The Silence Is Deafening

Since the Qatar Cup in February, information from OPGP on its 2015 offshore racing series has been scarce. Photo by Pete Boden/Shoot 2 Thrill Pix. (

Since the Qatar Cup in February, information from OPGP on its 2015 offshore racing series has been scarce. (Photo by Pete Boden/Shoot 2 Thrill Pix.)

Just three months ago, the newly formed Offshore Powerboat Grand Prix series was riding high on the wave of exposure created by the inaugural Qatar Cup sponsored by the Qatar Marine Sports Federation. The first event in the 2015 OPGP-sanctioned “series,” the Qatar Cup may not have been perfect, but it was a spectacular event that—for the first time in history—attracted a slew of United States-based offshore racing teams to compete in the Middle East. Yes, the QMSF footed the bill for those teams—and this journalist—to be there. But that didn’t detract from the buzz generated by two days of racing in Qatar. OPGP was off and running, and perfectly positioned to announce its rock-solid 2015 domestic schedule.

And then—nothing. Total silence.

Months before the U.S. raceboats were loaded on a ship bound for Qatar, the organizers of the Sarasota Offshore Grand Prix Festival had selected the OPGP as the sanctioning body for its 2015 offshore race during the July 4 holiday. And yet, without continued press releases on Sarasota—two since February—there would be exactly zero information coming out of OPGP on what’s currently happening with the organization’s domestic race series. Forget the 2016 Qatar Cup—that’s a year away if it’s going to happen at all. What happened, for example, to the June race originally on the OPGP schedule? That “TBD” race was eliminated from the OPGP calendar without comment from the decision-makers at OPGP.

Even for a journalist who aspires to be optimistic, the OPGP information void has been more than frustrating—it’s raised significant doubts about the organization’s viability. Steve Curtis, still the de-facto president of OPGP and the manager for the Spirit of Qatar offshore racing team, which like the Qatar Cup was funded by Qatar Marine Sports Federation until Sheikh Hassan bin Jabor Al-Thani was ousted as the head of that organization, hasn’t been able to offer much about the future of OPGP. Nor has Jason Miller, OPGP’s general manager. Whatever momentum the organization realized through the Qatar Cup is long gone, and all that remains are nagging questions about its immediate and long-term future.

Going to the rumor mill for “answers”—and trust me I’ve heard them all—or simply abandoning a story I’ve covered from the beginning aren’t viable options for me. As a journalist, I am obligated to follow ongoing stories until they reach some kind of conclusion.

So via email last week I asked Miller questions about OPGP’s sponsorship/funding situation, as well as the solidity of the races currently on its schedule. Several sources had told me that part of OPGP’s funding would come from “money leftover” from the Qatar Cup. Several sources also have told me that, other than the Sarasota event, OPGP’s schedule was on shaky ground, and to that end I asked for a list of contacts at the various venues OPGP has listed on its current schedule so I could speak to them. I included all this information in my questions.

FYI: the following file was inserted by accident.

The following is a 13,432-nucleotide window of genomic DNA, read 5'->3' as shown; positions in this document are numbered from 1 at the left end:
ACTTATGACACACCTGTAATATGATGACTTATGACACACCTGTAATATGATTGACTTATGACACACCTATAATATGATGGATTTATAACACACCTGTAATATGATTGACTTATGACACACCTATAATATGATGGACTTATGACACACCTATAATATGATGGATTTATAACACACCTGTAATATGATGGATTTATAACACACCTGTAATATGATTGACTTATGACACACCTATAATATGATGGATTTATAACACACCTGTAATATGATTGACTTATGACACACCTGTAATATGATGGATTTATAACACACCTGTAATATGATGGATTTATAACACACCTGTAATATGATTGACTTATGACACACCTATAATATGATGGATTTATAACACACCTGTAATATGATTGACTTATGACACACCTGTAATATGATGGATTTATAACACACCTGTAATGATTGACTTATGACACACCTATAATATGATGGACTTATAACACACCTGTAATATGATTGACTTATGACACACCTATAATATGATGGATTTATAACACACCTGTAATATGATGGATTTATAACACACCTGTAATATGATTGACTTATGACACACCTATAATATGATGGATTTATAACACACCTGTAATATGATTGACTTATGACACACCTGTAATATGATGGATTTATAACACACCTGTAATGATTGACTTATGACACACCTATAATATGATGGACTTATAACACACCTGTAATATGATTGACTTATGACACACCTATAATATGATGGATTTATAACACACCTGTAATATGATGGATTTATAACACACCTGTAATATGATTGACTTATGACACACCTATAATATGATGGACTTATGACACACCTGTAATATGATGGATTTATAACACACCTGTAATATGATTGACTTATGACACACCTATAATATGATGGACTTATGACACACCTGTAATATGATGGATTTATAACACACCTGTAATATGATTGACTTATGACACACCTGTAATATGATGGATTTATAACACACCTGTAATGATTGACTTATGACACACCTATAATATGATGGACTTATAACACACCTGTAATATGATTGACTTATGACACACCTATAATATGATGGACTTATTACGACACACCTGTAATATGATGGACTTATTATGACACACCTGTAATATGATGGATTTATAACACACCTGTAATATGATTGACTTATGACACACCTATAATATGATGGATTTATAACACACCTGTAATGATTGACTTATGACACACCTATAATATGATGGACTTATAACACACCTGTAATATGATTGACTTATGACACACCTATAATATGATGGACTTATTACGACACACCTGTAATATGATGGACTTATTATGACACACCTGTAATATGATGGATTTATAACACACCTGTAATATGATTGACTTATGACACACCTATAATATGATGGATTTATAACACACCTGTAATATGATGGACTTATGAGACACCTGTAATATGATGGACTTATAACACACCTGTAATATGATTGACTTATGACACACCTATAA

Here is the email response I received from Miller yesterday:

OPGP was formed in order to provide a premier International offshore series that will give racers and teams the opportunity to race the highest level in the best venues both domestically and internationally. OPGP set itself a very high standard initially, featuring two premier events—the Qatar Cup and the upcoming Sarasota Powerboat Grand Prix Festival.

At this point in time for the 2015 season OPGP can confirm that it will run a minimum of two races—the Qatar Cup and the Sarasota Powerboat Grand Prix Festival. OPGP will not be pressurized into staging an event until it is 100-percent confidant that the event will be possible to stage to our standards. We feel it would be better that OPGP run fewer races correctly than a number of substandard events.

Like all organizations of this type OPGP’s funding does not come from just one source, and is built up from a number of sponsorship agreements, the venue and the race entries. OPGP’s 2015 season budget is in place.

Negotiations between any 2015 or possible future venues are really a confidential issue between the venue and OPGP, hence should not be discussed with a third party.

That Miller chose to respond at all was commendable. To some degree, he’s in a no-win situation as the general manager of an organization that, based on its overall lack of communication and his answers, appears to be losing whatever traction it once had. I don’t wish failure on OPGP or anyone behind it, but since its inception the outfit has been fraught with issues that began with the lack of transparency about who and what is behind it.

To my way of reading, Miller’s response casts doubt on anything other than the Sarasota race happening for OPGP in 2015. And while that may or may not be a shame, that’s more information than I had—and more than I’ve had in three months—when I woke up yesterday.


Matt Trulio is an award-winning journalist who has covered the high-performance powerboat world since 1995. He wrote for Powerboat magazine for 17 years and was the magazine’s editor at large until it ceased publication in 2011. Trulio is the founder, editor-in-chief and publisher of, a daily news site that covers the high-performance powerboat realm. He’s also the former editor of Sportboat magazine.



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